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08/28/12 When Lightening strikes…….A few thoughts to keep your electronics up and running

Lightening over Pinnacle Mountain

Lightening over Pinnacle Mountain, in western Pulaski County

Just a few words to those out there who have a photo business that is totally dependent on Mac’s or PC’s, in regards to the extreme damage that is possible if lightening happens to strike nearby and you are not prepared.

One of the worst things that can happen is to be struck by lightening, and I would have to say the 2nd worst thing would be to have you house struck.  I understand the rules about lightening and most time will give it a wide berth.  An example, when I shot this, I was inside my car with my camera on a tripod outside being trigger by a remote release.  Lightening around electronics always spells disaster always.  I know this, yet I still got burned about 3 weeks ago.  I live on a ridge top and thus am a bit more susceptible  to a direct hit.  I have lived in this house now for over 12 years and in that time, I have never had a direct hit to the house but I have had several close ones.  My rules are that whenever a strong storm is approaching everything of value has to be unplugged from the wall.  What you say, just go get a power stip with surge protection, or a UPS either of these will save you.  Well, I have news, that is far from the truth.  Here are a few things I learned.

This last storm cost me over 3.5K, (the cost of a new Nikon D800 or Epson 4900) I lost 2 printers, 1 LCD, 1 set of very rare Klipsch 5.1 speakers, 1 router, 1 DLS modem, 1 full PC, 1/2 of a 2nd PC, 1 creative sound card (very rare and one that worked great), and the logic cards on my main AC unit to the studio.

  1. Lightening can cause as much damage to your expensive electronics from a near miss as a direct hit.  The charge will run through the ground and find something.  In this case the hit was over 30 yards away, but still came into my lower floor of my house and then took out everything along one wall, terminating at the Air Conditioning unit.  No fuses were blown it just went straight to the source.
  2. Both of the PC’s that were damage, were not plugged in but they were connected via USB cords to the printers that were fried.  The printers were powered on.  From what I can tell, the charge came down the power cords into the printers and then went down the USB cord and fried both of my PCs.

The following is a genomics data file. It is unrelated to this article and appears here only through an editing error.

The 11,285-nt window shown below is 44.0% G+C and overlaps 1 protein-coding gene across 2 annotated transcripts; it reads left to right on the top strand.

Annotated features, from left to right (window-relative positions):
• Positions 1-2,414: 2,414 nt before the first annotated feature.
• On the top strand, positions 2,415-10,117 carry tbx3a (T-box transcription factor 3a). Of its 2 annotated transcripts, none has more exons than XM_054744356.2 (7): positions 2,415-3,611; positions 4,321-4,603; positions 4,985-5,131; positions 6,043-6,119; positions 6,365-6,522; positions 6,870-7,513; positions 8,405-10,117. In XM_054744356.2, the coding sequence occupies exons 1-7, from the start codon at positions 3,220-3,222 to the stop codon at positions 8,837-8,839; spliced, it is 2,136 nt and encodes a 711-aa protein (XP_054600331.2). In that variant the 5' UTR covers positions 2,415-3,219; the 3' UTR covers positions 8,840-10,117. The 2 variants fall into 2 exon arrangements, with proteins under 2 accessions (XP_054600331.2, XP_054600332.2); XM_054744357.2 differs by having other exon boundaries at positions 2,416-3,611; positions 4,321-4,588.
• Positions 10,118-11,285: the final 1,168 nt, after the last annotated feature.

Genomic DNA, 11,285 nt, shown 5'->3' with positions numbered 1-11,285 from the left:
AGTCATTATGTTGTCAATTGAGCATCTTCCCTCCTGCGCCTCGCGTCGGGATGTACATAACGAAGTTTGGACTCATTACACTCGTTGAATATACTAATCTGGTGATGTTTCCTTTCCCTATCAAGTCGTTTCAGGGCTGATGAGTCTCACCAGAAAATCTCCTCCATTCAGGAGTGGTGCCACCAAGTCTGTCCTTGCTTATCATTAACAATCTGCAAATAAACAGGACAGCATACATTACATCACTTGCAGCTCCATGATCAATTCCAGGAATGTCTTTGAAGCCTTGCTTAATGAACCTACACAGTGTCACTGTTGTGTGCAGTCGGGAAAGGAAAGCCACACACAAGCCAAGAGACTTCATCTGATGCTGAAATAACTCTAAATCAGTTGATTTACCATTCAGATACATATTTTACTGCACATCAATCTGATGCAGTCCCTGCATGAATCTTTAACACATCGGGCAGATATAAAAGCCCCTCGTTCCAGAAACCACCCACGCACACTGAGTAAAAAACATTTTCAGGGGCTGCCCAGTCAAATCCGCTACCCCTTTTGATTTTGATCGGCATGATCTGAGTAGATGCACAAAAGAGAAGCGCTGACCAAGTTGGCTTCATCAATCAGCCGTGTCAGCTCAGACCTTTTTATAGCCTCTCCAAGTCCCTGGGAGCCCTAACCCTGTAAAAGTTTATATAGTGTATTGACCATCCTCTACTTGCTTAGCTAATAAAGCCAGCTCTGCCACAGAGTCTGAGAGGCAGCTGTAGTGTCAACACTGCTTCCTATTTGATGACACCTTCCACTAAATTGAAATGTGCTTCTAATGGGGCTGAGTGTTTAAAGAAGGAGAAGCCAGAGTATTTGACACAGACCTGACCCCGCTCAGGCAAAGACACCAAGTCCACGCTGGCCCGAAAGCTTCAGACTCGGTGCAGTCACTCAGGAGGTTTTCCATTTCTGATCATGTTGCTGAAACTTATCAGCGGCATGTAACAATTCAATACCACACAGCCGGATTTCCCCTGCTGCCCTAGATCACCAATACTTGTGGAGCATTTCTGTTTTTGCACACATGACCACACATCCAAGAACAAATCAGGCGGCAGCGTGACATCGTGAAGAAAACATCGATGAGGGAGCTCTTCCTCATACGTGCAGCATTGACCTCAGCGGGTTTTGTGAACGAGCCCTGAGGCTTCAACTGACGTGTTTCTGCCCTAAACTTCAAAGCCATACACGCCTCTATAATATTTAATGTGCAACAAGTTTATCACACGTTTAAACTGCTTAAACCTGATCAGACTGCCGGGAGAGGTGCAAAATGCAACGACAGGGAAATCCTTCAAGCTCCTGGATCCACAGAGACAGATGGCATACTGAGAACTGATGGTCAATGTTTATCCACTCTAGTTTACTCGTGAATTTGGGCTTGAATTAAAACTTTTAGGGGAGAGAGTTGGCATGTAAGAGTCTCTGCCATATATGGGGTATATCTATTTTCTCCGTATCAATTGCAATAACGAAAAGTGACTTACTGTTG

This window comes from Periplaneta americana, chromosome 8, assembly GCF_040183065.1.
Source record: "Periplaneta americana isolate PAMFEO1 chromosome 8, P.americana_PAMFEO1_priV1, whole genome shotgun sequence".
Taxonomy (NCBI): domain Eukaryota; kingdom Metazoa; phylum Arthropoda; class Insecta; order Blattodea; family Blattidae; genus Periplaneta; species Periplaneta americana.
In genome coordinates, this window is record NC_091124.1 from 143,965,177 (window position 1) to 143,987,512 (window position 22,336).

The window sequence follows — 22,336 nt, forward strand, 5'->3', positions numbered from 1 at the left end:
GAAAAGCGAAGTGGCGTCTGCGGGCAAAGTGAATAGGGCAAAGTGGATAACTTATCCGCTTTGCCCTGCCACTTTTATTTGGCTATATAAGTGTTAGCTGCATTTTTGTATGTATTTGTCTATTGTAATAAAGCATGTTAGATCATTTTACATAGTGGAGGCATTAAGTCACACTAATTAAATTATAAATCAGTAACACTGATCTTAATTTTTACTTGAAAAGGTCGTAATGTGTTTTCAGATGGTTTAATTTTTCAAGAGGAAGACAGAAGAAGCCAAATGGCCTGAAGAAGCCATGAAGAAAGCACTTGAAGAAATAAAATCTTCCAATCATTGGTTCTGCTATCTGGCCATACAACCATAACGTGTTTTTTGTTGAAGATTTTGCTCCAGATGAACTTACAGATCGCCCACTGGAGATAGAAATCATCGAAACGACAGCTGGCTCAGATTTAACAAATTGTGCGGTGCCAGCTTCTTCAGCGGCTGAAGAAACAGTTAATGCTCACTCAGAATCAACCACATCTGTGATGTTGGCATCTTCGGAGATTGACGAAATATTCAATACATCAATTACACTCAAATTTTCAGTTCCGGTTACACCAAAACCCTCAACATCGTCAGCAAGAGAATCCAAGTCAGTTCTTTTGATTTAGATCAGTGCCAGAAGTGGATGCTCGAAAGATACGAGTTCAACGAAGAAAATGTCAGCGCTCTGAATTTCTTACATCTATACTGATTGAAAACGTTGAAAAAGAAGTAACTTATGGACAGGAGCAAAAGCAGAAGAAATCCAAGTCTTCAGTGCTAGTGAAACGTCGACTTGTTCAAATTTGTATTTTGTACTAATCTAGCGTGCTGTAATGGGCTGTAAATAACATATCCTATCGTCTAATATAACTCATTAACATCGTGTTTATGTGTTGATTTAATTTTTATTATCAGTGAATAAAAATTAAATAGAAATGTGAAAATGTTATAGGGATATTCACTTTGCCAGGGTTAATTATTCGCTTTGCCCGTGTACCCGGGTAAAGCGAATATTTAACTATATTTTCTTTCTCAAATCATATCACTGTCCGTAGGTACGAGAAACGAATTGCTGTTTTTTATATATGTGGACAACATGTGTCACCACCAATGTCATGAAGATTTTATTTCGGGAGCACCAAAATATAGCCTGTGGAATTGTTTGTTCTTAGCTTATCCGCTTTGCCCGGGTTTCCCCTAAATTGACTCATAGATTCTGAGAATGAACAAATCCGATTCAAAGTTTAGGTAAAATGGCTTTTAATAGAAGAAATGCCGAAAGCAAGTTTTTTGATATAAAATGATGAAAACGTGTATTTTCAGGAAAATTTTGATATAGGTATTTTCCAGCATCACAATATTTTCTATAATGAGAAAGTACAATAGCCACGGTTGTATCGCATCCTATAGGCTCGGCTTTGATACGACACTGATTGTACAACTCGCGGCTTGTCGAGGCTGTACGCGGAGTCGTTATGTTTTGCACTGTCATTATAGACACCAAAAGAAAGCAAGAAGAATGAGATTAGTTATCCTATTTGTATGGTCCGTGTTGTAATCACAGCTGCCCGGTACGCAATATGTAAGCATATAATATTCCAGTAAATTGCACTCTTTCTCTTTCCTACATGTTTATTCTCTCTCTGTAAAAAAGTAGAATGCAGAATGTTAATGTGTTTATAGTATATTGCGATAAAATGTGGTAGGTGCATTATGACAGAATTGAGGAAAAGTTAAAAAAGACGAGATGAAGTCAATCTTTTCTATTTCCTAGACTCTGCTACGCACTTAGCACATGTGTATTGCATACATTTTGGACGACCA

3. Sound cards can be damaged by indirect strike.  In this case, the Klipsch speakers were plugged in  (my mistake) and thus the power controller on the main speaker took a hit, and then it went from there down the controller cords and terminated in the sound card output, burning one side of the card out.
  4. You can have indirect damage to your router that will cause the internet to get flaky.  In my case the connection started to drop in and out, but I had not unplugged the router.  I finally after 3 hours of trying ended up unplugging the router, and when it was plugged back in, al the lights and diagnostics worked, but no ethernet and that what it’s all about.
  5. Just because the charge came in your PC’s USB ports, it still doesn’t mean that your hard drives will be corrupted.  In my case I lost (4) 1 TB drives to data corruption.  Something I didn’t eve realize until about 1 week later.  What you actually see is that a file will open OK, but when you go to save it the data is corrupted since the drive no longer has all the internal bit structure complete anymore.  I didn’t lose any data on internal raid arrays which surprised me, but I will assume in this case that the raid card/and PCI-E card slot added some buffer.

What does all this mean, well I guess what I wanted to make people understand that unless you have the equipment totally removed from the outside world, then you run the risk of having something damage your unit.  In my case, I had both of my Epson large format printers totally unplugged and the USB cords were removed.  However I didn’t follow my own advice on 2 of my 4 PC’s and I paid for it dearly.  One of the printers that was lost was was a fairly new Brother laser.  The printer itself ran fine after the strike, but no Windows or Mac machine could establish communications with it over the USB port, so the USB ports were the main cause of the problem.

A few things to remember:

  1. No USB or surge protector will help if you get a strike like the one I got.  It will blow right past these units.
  2. All of my equipment is on a level 3 UPS.  I actually have several installed.  But unless you have a large industrial setup the UPS”s that you can purchase for your home will not give you 100% protections.  Even one’s costing hundred’s of dollars.
  3. Lightening effects various electronics differently.  In my case I saw some immediate damage in that units were no longer able to function, but in other cases, I ended up having data corruption or intermittent failures.
  4. For a high end PC, unplug the power cords and and USB cords that attached to powered up devices that you don’t want to power off.

There was no way I could have stopped the damage to my AC unit.  There was a circuit breaker but it didn’t stop anything.  If the unit had been off I might not have taken that amount of damage so next time I will make sure to shut off the AC units at the thermostat on the wall as that my offer some help. Next time I should be even more prepared.